retaiierscould brand as their own line. G.G. Toys beganproducing customizeddolls for retailers
under their "specialty-branded"  product line. Under this product line, retailers placed orders for
dolls with their own customizedspecifications hair color,skin tone,and pajamastyle to reflectthe
tastes the customer   segments they served.

Chicago Manufacturing Plant
   G.G. Toy's production processfor dolls started with the purchase of raw materials, such as vinyl
and resin for the doll bodies and wool and other fibers for doll hair and pajamas, from several
suppliers. ln its modern Chicago manufacturing facility, the company machine-molded the vinyl and
resin into doll bodies, hand- and machine-sewed the various fibers into pajamas and hair for the
dolls, and assembledthe final product.

   Doll bodies for the specialty-branded line were produced to the same specifications as the
standard Geoffrey doll in terms of shape and size. However, the pajama outfit of this line was often
more ornate than the simple pajama outfit of the standard Geoffrey doll. Thus, more specialized
material cuts and hand assembly were required. Also, because of the customized nature of the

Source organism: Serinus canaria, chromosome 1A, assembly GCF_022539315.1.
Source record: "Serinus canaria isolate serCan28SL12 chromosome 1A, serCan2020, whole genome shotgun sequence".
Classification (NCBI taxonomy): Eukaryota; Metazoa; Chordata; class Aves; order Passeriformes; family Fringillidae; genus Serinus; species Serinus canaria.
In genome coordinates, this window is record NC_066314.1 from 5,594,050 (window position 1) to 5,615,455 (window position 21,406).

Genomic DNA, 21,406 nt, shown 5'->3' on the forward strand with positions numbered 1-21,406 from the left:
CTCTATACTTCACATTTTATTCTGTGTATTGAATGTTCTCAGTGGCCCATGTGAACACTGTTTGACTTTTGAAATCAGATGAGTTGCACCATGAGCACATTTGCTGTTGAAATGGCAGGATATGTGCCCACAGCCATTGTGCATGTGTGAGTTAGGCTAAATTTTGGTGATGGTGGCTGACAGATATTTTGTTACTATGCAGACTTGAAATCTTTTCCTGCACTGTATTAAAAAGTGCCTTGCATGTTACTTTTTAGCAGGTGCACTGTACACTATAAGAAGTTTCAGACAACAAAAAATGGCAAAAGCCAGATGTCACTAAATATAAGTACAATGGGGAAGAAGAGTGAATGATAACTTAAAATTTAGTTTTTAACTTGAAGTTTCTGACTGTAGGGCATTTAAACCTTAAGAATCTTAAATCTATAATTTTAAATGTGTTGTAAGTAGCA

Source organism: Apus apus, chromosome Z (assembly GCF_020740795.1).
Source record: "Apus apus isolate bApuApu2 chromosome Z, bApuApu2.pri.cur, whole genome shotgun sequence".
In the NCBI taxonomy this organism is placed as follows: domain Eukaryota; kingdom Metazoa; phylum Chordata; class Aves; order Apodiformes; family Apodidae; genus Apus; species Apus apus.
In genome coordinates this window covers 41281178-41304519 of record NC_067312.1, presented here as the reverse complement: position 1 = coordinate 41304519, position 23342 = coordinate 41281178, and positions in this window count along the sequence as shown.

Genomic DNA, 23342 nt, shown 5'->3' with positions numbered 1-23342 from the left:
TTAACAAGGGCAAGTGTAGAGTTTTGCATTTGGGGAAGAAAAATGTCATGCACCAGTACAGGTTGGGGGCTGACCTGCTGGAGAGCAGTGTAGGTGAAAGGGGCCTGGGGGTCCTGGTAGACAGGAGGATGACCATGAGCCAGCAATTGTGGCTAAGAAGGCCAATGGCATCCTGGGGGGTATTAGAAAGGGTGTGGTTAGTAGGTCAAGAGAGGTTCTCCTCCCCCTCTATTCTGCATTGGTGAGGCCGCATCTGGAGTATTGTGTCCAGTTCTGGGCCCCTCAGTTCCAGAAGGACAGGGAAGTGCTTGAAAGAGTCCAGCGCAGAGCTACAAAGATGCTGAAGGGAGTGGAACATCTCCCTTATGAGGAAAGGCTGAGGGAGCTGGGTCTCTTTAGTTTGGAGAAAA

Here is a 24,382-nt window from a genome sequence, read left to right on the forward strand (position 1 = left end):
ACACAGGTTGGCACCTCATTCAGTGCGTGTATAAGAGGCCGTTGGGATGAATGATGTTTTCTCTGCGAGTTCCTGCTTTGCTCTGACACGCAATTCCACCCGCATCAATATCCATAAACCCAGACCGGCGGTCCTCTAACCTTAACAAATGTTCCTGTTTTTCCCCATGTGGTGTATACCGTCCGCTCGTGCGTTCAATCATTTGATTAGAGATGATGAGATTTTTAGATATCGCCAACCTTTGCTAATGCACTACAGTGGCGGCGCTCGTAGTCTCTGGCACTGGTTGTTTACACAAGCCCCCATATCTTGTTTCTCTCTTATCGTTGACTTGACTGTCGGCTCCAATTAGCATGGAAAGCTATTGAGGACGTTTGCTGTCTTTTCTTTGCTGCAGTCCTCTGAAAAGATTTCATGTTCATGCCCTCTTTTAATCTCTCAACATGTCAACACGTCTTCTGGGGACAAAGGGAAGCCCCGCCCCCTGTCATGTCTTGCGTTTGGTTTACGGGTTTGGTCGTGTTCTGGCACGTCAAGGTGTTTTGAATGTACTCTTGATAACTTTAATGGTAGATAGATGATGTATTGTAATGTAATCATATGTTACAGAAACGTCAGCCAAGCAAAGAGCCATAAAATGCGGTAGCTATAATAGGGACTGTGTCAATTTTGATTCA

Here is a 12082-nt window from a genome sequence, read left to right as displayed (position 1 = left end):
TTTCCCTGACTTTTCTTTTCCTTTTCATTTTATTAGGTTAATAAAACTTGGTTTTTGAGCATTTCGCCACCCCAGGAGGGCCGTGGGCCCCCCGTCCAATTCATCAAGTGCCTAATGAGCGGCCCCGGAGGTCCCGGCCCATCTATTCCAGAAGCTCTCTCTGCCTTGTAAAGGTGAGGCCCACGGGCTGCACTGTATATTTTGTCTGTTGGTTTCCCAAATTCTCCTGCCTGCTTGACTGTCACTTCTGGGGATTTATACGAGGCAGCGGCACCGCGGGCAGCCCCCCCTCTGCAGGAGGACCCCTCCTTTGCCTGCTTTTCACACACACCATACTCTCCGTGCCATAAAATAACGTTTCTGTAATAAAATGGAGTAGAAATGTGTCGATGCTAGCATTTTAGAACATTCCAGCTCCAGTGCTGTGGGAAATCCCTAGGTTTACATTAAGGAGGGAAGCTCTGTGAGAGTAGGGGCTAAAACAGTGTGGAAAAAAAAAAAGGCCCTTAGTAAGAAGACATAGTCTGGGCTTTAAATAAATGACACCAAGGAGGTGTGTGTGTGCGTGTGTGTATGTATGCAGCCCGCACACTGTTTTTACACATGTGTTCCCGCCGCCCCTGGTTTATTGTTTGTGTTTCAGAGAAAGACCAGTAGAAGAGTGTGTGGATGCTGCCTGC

specialty-branded product, there was much more variety in skin tone, eye color, hair color, and hair
length for these dolls than there was for the standard Geoffrey doll.

   The same equipment and labor were used for all doll product lines, and production runs were
scheduled to match customer shipping requirements, Products were packed and shipped as

   The Chicago plant had fallen short on production in the current year. While it had planned for
production of 24,900 units, only 24,000 units were produced. However, overall revenue during
March was $785,000  (seeExhibit 1), which exceededforecastedrevenue of $765,000.Although huppy
with the overperformance, plant management did not know how to explain these conflicting results.

Springfield Assembly Plant
   Cradles were assembledin the company's small Springfield assembly plant. The plant produced
only one model of the cradle and purchased all of the product's finished components from several
local manufacturers. The cradles were assembled from these finished components completely by
hand. Cradles contained several components ranging from the cradle bed and rocking cradle legs to a
small speaker that played preset music. To ensure the quality of the finished components coming
from G.G.'s multiple suppliers, assembly line workers tested the components frequently during the

Current Costs System
                           system charged each unit of product for direct material and direct labor.
    G.G.'s cost accor.rnting
Material cost was based on the prices paid for raw materials under annual purchasing agreements.
Labor rates, including fringe benefits, were $15 per hour and were charged to product based on the